IT’S A DIAGRAM that Economics 101 students learn by heart. It puts together supply, demand, and prices in a single chart. The graph is the stuff that makes markets tick, whether for iPhones or bowls of rice.
As an associate professor at the School of Economics at the University of the Philippines, prior to her move into government, Cielo Magno imprinted the supply-and-demand chart on her students’ minds. Typically, supply slopes upward: When prices rise, suppliers are willing to produce more; demand generally slopes downward: At higher prices, consumers buy less.
Then Magno became her country’s finance undersecretary, building a reputation for speaking her mind. On Sept. 1, she posted a common version of the diagram on social media: “I miss teaching…,” she added. Soon after, she was fired. Though Magno didn’t explicitly say it then, through her post, she was questioning the government’s decision to introduce a price cap for rice.
If the supply-demand diagram is Economics 101, then price caps are Government 101, distorting how markets are supposed to work. And rice is right now the target of many. Sadly, Magno’s travails in the Philippines aren’t an exception. Across Asia, nations are trying to bend supply and demand curves, attempting to control the cereal grain’s prices. Carelessly, they are sowing the seeds of a potential food crisis.
Global rice prices have risen to a 12-year high above $600 a metric ton since India, the world’s largest rice exporter, embarked in a beggar-thy-neighbor policy of reducing overseas sales. As a response, importers like the Philippines are doing the opposite, capping prices, in effect boosting demand. Just imagine what happens to global wholesale prices when big exporters reduce supply just as large importers try to cap domestic prices. It’s an explosive cocktail, with international prices the only relief valve.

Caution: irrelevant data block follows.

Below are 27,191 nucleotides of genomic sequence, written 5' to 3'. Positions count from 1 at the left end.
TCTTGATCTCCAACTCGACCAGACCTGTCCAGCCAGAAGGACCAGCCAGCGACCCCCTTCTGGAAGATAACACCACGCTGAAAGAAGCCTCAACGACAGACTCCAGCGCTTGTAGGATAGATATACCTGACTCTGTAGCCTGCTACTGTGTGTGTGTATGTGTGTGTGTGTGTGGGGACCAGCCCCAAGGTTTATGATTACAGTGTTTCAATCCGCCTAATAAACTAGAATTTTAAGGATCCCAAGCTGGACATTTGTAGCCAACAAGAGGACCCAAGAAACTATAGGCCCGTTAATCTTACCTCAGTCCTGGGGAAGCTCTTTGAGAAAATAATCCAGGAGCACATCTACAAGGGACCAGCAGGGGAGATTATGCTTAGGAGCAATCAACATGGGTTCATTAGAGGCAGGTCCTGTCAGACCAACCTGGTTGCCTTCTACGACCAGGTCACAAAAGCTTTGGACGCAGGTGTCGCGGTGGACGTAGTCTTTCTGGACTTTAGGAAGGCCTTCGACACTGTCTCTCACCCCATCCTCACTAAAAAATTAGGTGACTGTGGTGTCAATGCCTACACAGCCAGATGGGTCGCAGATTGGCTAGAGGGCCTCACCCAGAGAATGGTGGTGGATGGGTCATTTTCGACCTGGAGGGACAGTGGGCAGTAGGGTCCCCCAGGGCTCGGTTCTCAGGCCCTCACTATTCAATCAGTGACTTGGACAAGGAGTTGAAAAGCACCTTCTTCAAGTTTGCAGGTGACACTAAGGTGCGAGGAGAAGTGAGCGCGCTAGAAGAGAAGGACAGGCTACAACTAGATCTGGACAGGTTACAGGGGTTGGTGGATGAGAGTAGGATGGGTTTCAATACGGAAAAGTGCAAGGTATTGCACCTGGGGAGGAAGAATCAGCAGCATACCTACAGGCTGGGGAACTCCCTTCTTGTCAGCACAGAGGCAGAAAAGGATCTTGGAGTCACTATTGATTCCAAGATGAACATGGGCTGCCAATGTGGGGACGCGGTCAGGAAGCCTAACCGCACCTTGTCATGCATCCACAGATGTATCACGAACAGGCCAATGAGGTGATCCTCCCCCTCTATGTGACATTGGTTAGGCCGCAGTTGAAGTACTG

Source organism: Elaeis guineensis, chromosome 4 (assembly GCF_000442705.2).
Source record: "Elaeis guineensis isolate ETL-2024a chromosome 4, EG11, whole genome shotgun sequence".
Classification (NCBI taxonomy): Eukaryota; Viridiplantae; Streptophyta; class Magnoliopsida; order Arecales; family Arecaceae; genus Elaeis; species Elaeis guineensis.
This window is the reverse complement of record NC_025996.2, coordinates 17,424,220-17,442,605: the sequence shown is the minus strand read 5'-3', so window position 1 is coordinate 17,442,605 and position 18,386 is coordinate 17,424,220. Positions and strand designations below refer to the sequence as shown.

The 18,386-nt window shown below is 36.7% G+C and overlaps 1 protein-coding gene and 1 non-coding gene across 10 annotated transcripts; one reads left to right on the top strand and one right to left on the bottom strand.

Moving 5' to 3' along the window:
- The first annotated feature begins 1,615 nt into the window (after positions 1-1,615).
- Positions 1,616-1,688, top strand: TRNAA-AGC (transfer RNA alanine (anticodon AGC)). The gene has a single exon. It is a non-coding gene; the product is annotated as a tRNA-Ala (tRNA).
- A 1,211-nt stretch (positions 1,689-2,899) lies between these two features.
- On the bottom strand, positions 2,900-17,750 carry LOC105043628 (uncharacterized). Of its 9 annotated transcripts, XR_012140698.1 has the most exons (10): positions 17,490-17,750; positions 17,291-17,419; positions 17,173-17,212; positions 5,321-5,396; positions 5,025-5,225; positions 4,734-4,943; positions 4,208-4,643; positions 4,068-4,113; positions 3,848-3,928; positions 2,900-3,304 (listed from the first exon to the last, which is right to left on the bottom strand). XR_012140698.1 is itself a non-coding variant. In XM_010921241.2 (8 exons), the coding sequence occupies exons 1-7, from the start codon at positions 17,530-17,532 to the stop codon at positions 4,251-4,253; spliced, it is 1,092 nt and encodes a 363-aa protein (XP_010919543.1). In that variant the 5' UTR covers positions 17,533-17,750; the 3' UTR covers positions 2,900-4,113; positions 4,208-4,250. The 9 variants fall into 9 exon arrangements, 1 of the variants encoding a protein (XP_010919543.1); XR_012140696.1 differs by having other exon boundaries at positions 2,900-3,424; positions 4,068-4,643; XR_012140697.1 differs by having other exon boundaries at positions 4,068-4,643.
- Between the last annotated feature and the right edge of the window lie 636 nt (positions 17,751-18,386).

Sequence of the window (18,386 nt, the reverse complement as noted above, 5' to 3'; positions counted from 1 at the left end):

The price rally matters because rice is the staple diet for half the world, including about 1 billion undernourished people living in Asia and Africa. While most pundits focus on wheat, corn, and soybeans, all heavily traded in the futures market in Chicago, for food security, rice’s physical transactions matter more.
Important as it is, very little rice trades between borders, with most of it consumed domestically. As such, small changes in exports and imports, and production and supply, have an outsize impact on world prices. While global rice production in the last crop season was 513 million tons, global trade totaled just 10% of that amount. By contrast, more than 25% of wheat and 40% of soybean output are traded, respectively.
Asia is struggling with a real problem: Rice harvests haven’t been as abundant as expected, largely due to droughts linked to the El Niño weather phenomenon. And the next crop season isn’t looking any better. In theory, global rice stockpiles are more than sufficient to bridge any crop shortfall. At the end of the current 2022-2023 season, they are expected to stand at 173.8 million metric tons, more than double the 82 million over the 2007 to mid-2008 period, when rice prices last surged. The problem is who holds those inventories: China and India control, together, just over 80%. And neither is selling much.